Our Latest Longest War: Losing Hearts And Minds In Afghanistan

Hardcover | March 22, 2017

EditorAaron B. O'connell

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The first rule of warfare is to know one’s enemy. The second is to know thyself. More than fifteen years and three quarters of a trillion dollars after the US invasion of Afghanistan, it’s clear that the United States followed neither rule well.

America’s goals in Afghanistan were lofty to begin with: dismantle al-Qaeda, remove the Taliban from power, remake the country into a democracy. But not only did the mission come completely unmoored from reality, the United States wasted billions of dollars, and thousands of lives were lost. Our Latest Longest War is a chronicle of how, why, and in what ways the war in Afghanistan failed. Edited by historian and Marine lieutenant colonel Aaron B. O’Connell, the essays collected here represent nine different perspectives on the war—all from veterans of the conflict, both American and Afghan. Together, they paint a picture of a war in which problems of culture and ideology derailed nearly every field of endeavor. The authors also draw troubling parallels to the Vietnam War, arguing that deep-running ideological currents in American life explain why the US Government has repeatedly used armed nation-building to try to transform failing states into modern, liberal democracies. In Afghanistan, as in Vietnam, this created a dramatic mismatch of means and ends that neither money, technology, nor the force of arms could overcome.

The war in Afghanistan has been the longest in US history. We lost the war, and somehow we continue to lose it every day. These are difficult topics for any American or Afghan to consider, especially for those who fought in the war or lost friends or family in it. This sobering history—written by the very people who have been fighting the war—is impossible to ignore.

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The first rule of warfare is to know one’s enemy. The second is to know thyself. More than fifteen years and three quarters of a trillion dollars after the US invasion of Afghanistan, it’s clear that the United States followed neither rule well. America’s goals in Afghanistan were lofty to begin with: dismantle al-Qaeda, remove the Tal...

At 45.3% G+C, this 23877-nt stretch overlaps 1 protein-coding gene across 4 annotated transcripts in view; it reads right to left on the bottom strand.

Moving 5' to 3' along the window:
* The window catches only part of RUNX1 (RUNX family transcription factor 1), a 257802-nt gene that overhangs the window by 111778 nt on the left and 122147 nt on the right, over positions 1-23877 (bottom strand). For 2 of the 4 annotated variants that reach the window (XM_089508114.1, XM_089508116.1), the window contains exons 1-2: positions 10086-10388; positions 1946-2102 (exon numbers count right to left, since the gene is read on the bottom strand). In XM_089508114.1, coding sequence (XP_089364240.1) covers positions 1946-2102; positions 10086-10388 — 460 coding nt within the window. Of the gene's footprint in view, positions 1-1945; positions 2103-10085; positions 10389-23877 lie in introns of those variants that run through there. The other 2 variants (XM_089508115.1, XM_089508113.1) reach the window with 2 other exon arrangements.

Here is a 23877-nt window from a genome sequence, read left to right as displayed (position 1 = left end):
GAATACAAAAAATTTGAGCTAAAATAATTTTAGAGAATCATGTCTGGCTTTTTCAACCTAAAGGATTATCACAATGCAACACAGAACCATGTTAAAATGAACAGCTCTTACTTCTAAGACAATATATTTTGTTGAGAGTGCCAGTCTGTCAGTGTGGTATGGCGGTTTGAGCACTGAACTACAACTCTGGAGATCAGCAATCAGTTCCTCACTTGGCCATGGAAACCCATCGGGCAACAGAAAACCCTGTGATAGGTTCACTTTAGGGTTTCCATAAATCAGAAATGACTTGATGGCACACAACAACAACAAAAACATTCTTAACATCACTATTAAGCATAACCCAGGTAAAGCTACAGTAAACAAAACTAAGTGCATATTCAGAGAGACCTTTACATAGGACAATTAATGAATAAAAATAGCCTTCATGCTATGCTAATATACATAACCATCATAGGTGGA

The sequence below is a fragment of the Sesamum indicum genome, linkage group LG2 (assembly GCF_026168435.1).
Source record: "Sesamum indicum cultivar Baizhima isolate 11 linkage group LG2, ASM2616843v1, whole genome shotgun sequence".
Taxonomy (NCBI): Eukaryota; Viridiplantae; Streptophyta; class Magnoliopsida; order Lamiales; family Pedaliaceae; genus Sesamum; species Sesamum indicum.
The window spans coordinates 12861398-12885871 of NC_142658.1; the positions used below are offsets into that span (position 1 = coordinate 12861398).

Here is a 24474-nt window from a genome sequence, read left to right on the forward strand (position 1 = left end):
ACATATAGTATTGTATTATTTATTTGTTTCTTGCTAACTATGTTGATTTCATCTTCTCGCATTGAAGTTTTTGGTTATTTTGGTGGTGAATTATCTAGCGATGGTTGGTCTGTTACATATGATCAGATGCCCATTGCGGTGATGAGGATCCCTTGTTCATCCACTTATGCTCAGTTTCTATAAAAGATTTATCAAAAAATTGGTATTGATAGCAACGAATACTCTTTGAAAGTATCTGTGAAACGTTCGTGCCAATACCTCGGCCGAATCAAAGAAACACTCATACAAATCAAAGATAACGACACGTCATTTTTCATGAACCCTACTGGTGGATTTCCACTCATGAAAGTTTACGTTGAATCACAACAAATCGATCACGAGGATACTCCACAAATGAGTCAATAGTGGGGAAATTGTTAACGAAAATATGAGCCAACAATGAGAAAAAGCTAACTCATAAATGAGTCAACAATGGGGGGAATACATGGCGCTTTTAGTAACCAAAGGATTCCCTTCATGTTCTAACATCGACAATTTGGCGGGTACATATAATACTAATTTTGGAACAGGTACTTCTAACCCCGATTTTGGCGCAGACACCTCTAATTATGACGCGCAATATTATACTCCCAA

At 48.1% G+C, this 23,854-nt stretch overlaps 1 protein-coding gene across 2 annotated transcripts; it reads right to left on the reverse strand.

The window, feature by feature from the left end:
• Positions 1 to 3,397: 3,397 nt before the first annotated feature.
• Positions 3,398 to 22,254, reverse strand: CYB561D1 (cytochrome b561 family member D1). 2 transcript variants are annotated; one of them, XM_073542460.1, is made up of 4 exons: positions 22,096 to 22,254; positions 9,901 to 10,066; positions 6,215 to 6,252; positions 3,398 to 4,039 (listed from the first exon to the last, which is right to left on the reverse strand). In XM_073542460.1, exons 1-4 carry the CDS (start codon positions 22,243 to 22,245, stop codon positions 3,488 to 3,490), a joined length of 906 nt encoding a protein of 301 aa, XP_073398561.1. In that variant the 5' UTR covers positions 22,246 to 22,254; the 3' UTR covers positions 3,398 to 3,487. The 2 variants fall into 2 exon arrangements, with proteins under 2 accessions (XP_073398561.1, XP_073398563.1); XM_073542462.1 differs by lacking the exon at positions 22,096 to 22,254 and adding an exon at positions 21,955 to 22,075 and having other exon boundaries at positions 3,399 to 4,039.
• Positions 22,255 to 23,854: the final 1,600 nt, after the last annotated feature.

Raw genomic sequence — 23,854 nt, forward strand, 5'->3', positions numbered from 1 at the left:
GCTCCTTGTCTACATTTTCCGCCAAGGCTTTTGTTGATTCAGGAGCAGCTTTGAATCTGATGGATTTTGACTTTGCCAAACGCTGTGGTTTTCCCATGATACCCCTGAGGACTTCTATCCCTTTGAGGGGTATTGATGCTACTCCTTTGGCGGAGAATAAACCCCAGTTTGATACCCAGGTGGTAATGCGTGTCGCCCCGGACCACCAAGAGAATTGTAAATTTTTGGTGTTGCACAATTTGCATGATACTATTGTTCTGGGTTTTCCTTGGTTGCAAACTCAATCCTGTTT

Aaron B. O’Connell is lieutenant colonel in the Marine Corps Reserve and the author of Underdogs: The Making of the Modern Marine Corps. Most recently, he was associate professor of history at the US Naval Academy in Annapolis, Maryland.

other books by Aaron B. O'connell

Underdogs: The Making of the Modern Marine Corps
Underdogs: The Making of the Modern Marine Corps

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Format:HardcoverDimensions:400 pages, 9 × 6 × 0.98 inPublished:March 22, 2017Publisher:University of Chicago PressLanguage:English

The following ISBNs are associated with this title:

ISBN - 10:022626565X

ISBN - 13:9780226265650

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Table of Contents

Introduction    Moving Mountains: Cultural Friction in the Afghanistan War
Lieutenant Colonel Aaron B. O’Connell, USMC

Chapter One    Washington Goes to War
Ambassador Ronald E. Neumann

Chapter Two   US Strategy in Afghanistan: A Tragedy in Five Acts           
Lieutenant Colonel Colin Jackson, USA

Chapter Three In Our Own Image: Training the Afghan National Security Forces
Dr. Martin Loicano and Captain Craig C. Felker, USN

Chapter Four   The Impact of Culture on Policing in Afghanistan
Captain Pashtoon Atif, ANP

Chapter Five   Building and Undermining Legitimacy: Reconstruction and Development in Afghanistan
Lieutenant Commander Jamie Lynn De Coster, USN

Chapter Six     Rule of Law and Governance in Afghanistan, 2001–2014   
Colonel Abigail T. Linnington, USA, and Lieutenant Colonel Rebecca D. Patterson, USA

Chapter Seven Liberalism Does Its Thing      
Captain Aaron MacLean, USMC

Chapter Eight  Organizing like the Enemy: Special Operations Forces, Afghan Culture, and Village Stability Operations
Lieutenant Commander Daniel R. Green, USN

Chapter Nine   Leaving Afghanistan 
Lieutenant Colonel Benjamin F. Jones, USAF

Conclusion      Our Latest Longest War        
Lieutenant Colonel Aaron B. O’Connell, USMC

Acknowledgments
List of Abbreviations
Notes
About the Contributors

Editorial Reviews

“A measured and clear-eyed look at the deep rooted challenges embedded in the ongoing effort to achieve a stable and successful outcome in Afghanistan—many of which are of our own making through inattention to the history and culture of this complex nation. As NATO Commander with overall strategic command of the operation, I watched four successive ISAF Commanders—loyal subordinates and brilliant Generals all—try and fail to overcome the inherent contradictions in our approach. This collection of well sourced essays illuminates our collective failures, despite the best of intentions.”